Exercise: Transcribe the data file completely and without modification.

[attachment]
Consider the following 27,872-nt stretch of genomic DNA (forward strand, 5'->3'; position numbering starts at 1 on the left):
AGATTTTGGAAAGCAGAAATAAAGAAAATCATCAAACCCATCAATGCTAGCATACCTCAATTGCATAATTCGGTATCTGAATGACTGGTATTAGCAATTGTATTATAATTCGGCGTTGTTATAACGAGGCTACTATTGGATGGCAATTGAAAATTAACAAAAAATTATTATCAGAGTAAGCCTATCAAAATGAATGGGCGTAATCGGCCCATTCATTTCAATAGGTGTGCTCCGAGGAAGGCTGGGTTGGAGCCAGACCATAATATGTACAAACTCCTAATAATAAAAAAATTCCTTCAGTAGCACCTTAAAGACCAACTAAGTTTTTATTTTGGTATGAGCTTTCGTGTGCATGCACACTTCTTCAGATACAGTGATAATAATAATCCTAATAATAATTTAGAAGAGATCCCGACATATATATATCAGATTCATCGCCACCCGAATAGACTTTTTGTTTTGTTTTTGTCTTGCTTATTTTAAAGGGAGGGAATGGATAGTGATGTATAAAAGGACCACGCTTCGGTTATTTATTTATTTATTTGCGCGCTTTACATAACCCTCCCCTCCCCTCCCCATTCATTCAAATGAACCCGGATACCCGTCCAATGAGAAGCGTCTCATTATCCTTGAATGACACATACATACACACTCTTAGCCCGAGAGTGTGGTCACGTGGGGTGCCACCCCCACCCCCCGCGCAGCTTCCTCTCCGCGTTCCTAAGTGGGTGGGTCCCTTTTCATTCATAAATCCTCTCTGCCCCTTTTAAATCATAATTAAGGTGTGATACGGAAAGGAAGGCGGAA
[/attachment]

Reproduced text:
Consider the following 27,872-nt stretch of genomic DNA (forward strand, 5'->3'; position numbering starts at 1 on the left):
AGATTTTGGAAAGCAGAAATAAAGAAAATCATCAAACCCATCAATGCTAGCATACCTCAATTGCATAATTCGGTATCTGAATGACTGGTATTAGCAATTGTATTATAATTCGGCGTTGTTATAACGAGGCTACTATTGGATGGCAATTGAAAATTAACAAAAAATTATTATCAGAGTAAGCCTATCAAAATGAATGGGCGTAATCGGCCCATTCATTTCAATAGGTGTGCTCCGAGGAAGGCTGGGTTGGAGCCAGACCATAATATGTACAAACTCCTAATAATAAAAAAATTCCTTCAGTAGCACCTTAAAGACCAACTAAGTTTTTATTTTGGTATGAGCTTTCGTGTGCATGCACACTTCTTCAGATACAGTGATAATAATAATCCTAATAATAATTTAGAAGAGATCCCGACATATATATATCAGATTCATCGCCACCCGAATAGACTTTTTGTTTTGTTTTTGTCTTGCTTATTTTAAAGGGAGGGAATGGATAGTGATGTATAAAAGGACCACGCTTCGGTTATTTATTTATTTATTTGCGCGCTTTACATAACCCTCCCCTCCCCTCCCCATTCATTCAAATGAACCCGGATACCCGTCCAATGAGAAGCGTCTCATTATCCTTGAATGACACATACATACACACTCTTAGCCCGAGAGTGTGGTCACGTGGGGTGCCACCCCCACCCCCCGCGCAGCTTCCTCTCCGCGTTCCTAAGTGGGTGGGTCCCTTTTCATTCATAAATCCTCTCTGCCCCTTTTAAATCATAATTAAGGTGTGATACGGAAAGGAAGGCGGAA